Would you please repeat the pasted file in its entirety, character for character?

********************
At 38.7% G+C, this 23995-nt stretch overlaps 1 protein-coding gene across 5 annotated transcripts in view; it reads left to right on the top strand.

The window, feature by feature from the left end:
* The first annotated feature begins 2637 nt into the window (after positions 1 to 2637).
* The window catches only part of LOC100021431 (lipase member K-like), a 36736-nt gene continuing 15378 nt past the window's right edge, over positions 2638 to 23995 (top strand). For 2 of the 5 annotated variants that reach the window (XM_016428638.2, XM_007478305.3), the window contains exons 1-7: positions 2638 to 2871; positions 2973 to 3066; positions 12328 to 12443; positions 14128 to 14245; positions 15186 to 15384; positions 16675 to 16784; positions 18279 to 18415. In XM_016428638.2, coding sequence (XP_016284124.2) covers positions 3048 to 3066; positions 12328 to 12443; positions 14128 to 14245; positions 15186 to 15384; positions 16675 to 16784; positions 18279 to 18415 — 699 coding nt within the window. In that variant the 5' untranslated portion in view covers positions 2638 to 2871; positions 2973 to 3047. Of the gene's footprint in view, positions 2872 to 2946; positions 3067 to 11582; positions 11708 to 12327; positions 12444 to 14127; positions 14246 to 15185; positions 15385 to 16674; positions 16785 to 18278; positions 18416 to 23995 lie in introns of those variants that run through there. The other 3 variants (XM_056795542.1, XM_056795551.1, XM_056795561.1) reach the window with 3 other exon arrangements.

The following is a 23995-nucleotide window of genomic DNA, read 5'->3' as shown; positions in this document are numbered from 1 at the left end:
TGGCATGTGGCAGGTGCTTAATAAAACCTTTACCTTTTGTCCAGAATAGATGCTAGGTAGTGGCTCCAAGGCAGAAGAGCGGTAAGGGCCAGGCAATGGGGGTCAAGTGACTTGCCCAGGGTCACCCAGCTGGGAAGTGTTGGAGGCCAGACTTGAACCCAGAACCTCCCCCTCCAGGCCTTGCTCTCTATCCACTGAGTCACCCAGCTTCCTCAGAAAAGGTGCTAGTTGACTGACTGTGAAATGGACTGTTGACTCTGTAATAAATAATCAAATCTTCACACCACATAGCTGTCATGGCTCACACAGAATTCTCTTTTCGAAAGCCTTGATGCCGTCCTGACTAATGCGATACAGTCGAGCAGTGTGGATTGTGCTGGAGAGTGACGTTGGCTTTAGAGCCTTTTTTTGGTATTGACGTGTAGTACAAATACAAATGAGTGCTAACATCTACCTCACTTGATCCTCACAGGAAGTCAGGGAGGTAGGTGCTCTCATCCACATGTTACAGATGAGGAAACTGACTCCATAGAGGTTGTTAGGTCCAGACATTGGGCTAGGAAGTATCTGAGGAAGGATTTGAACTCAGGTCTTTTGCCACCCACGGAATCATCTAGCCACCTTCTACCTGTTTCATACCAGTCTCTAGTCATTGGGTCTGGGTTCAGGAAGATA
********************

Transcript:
At 38.7% G+C, this 23995-nt stretch overlaps 1 protein-coding gene across 5 annotated transcripts in view; it reads left to right on the top strand.

The window, feature by feature from the left end:
* The first annotated feature begins 2637 nt into the window (after positions 1 to 2637).
* The window catches only part of LOC100021431 (lipase member K-like), a 36736-nt gene continuing 15378 nt past the window's right edge, over positions 2638 to 23995 (top strand). For 2 of the 5 annotated variants that reach the window (XM_016428638.2, XM_007478305.3), the window contains exons 1-7: positions 2638 to 2871; positions 2973 to 3066; positions 12328 to 12443; positions 14128 to 14245; positions 15186 to 15384; positions 16675 to 16784; positions 18279 to 18415. In XM_016428638.2, coding sequence (XP_016284124.2) covers positions 3048 to 3066; positions 12328 to 12443; positions 14128 to 14245; positions 15186 to 15384; positions 16675 to 16784; positions 18279 to 18415 — 699 coding nt within the window. In that variant the 5' untranslated portion in view covers positions 2638 to 2871; positions 2973 to 3047. Of the gene's footprint in view, positions 2872 to 2946; positions 3067 to 11582; positions 11708 to 12327; positions 12444 to 14127; positions 14246 to 15185; positions 15385 to 16674; positions 16785 to 18278; positions 18416 to 23995 lie in introns of those variants that run through there. The other 3 variants (XM_056795542.1, XM_056795551.1, XM_056795561.1) reach the window with 3 other exon arrangements.

The following is a 23995-nucleotide window of genomic DNA, read 5'->3' as shown; positions in this document are numbered from 1 at the left end:
TGGCATGTGGCAGGTGCTTAATAAAACCTTTACCTTTTGTCCAGAATAGATGCTAGGTAGTGGCTCCAAGGCAGAAGAGCGGTAAGGGCCAGGCAATGGGGGTCAAGTGACTTGCCCAGGGTCACCCAGCTGGGAAGTGTTGGAGGCCAGACTTGAACCCAGAACCTCCCCCTCCAGGCCTTGCTCTCTATCCACTGAGTCACCCAGCTTCCTCAGAAAAGGTGCTAGTTGACTGACTGTGAAATGGACTGTTGACTCTGTAATAAATAATCAAATCTTCACACCACATAGCTGTCATGGCTCACACAGAATTCTCTTTTCGAAAGCCTTGATGCCGTCCTGACTAATGCGATACAGTCGAGCAGTGTGGATTGTGCTGGAGAGTGACGTTGGCTTTAGAGCCTTTTTTTGGTATTGACGTGTAGTACAAATACAAATGAGTGCTAACATCTACCTCACTTGATCCTCACAGGAAGTCAGGGAGGTAGGTGCTCTCATCCACATGTTACAGATGAGGAAACTGACTCCATAGAGGTTGTTAGGTCCAGACATTGGGCTAGGAAGTATCTGAGGAAGGATTTGAACTCAGGTCTTTTGCCACCCACGGAATCATCTAGCCACCTTCTACCTGTTTCATACCAGTCTCTAGTCATTGGGTCTGGGTTCAGGAAGATA